Some gang-style graffiti has appeared at the Fond du Lac Reservation lately, which means this. A few kids are showing a least a mild interest in gang behavior, and it needs to stop. Now.
The way it stops is through community intervention, and that means everyone gets involved.
The topic of gangs in Indian country came up in May during the annual Johnson O’Malley Indian Education Conference held at the FDL Ojibwe School. Glen Lamotte, a former West Coast gang leader, addressed about 60 adults and children about his years as a gang leader followed by a prison sentence of almost six years.
Joining Lamotte was his uncle, Frank Niso Caywood, who specializes in recognizing gang activity levels and Dave Rogers, a former police officer. Caywood and Rogers said that the graffiti that predates organized gang activity is at a low level on the FDL reservation right now. The men saw smatterings of gang-style graffiti at a school playground and on a home.
But that’s the way the evolution of a gang begins, with one or two or three kids becoming curious about gang identification, followed by turf delineation followed by violence.
“It’s a problem you can’t ignore, even if it’s at a low level of exploration,” Rogers said. “The community must not let gangs take root. A community that acts can take care of it.”
Lamotte, 27, the son of an alcoholic father and absentee mother grew up in California in a family very familiar with “random acts of violence.” No one cared for him – his father learned that the best way to calm his five-year-old son was to give him beer.
Lamotte was expelled from two pre-schools and moved with his mother to Oregon. In the sixth grade, he sold drugs. He became a notorious gang leader who never thought he’d live past the age of 21. Lamotte’s saving grace occurred in prison, where he learned about the strengths of his American Indian heritage and history. While in jail, Lamotte became involved with a gang reentry program specially fashioned for American Indians. When men with Lamotte’s criminal history try to find jobs and places to live, they are often turned away. They get frustrated and return to gang life as an easy way to make money.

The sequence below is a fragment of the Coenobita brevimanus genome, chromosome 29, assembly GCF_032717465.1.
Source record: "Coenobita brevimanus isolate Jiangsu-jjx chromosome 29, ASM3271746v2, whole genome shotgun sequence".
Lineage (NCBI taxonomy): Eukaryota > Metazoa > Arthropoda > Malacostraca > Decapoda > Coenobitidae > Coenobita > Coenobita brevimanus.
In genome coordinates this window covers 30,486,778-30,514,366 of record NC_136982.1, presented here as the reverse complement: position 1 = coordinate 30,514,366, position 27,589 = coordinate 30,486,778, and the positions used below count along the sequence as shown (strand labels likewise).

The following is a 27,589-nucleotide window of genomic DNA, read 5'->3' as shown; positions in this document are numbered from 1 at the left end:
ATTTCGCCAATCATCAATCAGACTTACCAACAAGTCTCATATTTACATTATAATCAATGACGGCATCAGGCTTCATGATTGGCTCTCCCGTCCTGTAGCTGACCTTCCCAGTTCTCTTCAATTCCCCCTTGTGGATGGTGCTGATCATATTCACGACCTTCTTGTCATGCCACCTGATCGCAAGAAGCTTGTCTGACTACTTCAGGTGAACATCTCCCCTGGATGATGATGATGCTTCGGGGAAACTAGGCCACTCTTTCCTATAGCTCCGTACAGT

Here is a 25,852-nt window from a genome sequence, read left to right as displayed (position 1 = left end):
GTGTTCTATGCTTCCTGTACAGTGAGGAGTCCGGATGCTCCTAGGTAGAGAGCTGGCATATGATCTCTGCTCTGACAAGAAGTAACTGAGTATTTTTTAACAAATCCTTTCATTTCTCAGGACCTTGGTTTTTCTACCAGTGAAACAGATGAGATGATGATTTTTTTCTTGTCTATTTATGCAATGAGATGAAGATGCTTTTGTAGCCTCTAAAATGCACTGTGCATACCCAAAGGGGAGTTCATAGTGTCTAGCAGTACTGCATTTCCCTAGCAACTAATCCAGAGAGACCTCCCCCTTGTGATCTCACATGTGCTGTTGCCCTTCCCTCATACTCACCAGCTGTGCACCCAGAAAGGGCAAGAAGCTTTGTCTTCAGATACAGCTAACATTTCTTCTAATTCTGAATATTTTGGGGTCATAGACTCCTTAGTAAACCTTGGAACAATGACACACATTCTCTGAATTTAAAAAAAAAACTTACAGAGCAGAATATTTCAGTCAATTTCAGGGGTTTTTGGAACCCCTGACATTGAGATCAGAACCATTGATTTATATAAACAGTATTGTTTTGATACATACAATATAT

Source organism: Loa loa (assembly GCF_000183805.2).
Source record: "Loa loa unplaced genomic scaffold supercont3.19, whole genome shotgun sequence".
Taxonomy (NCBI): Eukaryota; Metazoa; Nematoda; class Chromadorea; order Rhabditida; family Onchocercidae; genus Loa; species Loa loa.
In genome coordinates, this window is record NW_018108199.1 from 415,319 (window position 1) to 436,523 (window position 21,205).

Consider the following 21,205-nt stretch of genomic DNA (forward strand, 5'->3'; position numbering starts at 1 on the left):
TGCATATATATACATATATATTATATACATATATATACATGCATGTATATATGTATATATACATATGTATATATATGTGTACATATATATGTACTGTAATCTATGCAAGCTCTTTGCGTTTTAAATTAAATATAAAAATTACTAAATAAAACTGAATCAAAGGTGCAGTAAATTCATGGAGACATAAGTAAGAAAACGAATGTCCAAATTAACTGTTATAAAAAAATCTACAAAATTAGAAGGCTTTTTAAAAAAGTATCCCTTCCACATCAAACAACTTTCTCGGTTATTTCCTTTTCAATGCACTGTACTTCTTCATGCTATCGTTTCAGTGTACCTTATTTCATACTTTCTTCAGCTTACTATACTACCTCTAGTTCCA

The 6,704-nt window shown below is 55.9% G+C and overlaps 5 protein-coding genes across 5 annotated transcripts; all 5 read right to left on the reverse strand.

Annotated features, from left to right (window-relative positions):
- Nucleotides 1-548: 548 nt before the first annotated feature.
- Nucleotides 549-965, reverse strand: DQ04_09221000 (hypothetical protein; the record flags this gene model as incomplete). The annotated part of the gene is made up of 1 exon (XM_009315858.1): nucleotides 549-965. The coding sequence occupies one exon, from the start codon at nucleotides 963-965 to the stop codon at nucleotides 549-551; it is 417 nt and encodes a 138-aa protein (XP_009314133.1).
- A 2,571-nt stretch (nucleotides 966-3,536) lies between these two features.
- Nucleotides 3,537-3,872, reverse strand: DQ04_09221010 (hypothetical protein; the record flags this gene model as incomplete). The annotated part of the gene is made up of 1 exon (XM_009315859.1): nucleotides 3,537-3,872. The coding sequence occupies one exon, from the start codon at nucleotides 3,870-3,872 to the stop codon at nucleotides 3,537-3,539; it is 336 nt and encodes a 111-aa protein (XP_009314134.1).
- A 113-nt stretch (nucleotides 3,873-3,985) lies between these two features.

“Glen is a product of the reentry program,” Rogers said. “They can work, maybe not for everybody, but for a few.”
There’s nothing Indian about gang activity, Rogers said. Urban areas like Los Angeles and Chicago have 100-year histories of gang presence.
The concept is new to Indian Country, and has taken root at a few area reservations including Shakopee, Red Cliff, White Earth and Red Lake. At Red Lake, a volunteer goes out almost every day to paint over gang-style graffiti.
“They have some serious gang problems up there,” Rogers said. The beginning of the problems anywhere is graffiti.”
The paint-over solution is the kind of reaction that Rogers approves of – if kids spread their graffiti as a way to mark territory, then adults should immediately unmark the territory via a can of paint.
Rogers recommends that a broad spectrum of adults become involved in the campaign to stomp out gang activity before it escalates into criminal behavior. He defined a gang as three or more individuals with a common identity who commit crimes.
FDL law enforcement aren’t indifferent to the potential for gang escalation at the reservation. Photographs are kept of gang-style graffiti. Additionally, a FDL police officer, Chris Durfey, is assigned to the schools to monitor any early form of gang behavior: clothes, hand signals, graffiti.
Gang involvement is mostly below the radar screen at Fond du Lac right now, but that changes quickly.
“It could go from level one to level three overnight,” Durfey said. Level three involves violence.
Durfey pointed out that gang members wear certain colors which poses a problem – if a school policy bans the wearing of red, for example, at what point would the policy infringe on student rights?
Those kind of decisions are premature now, and will never come before the school board if the community decides to end any suggestion of gang behavior.
“Gangs present a multi-pronged problem,” Durfey said. “Aunts, uncles, moms, dads, grandmas and grandpas – all need to come together as a single community to resolve this problem.”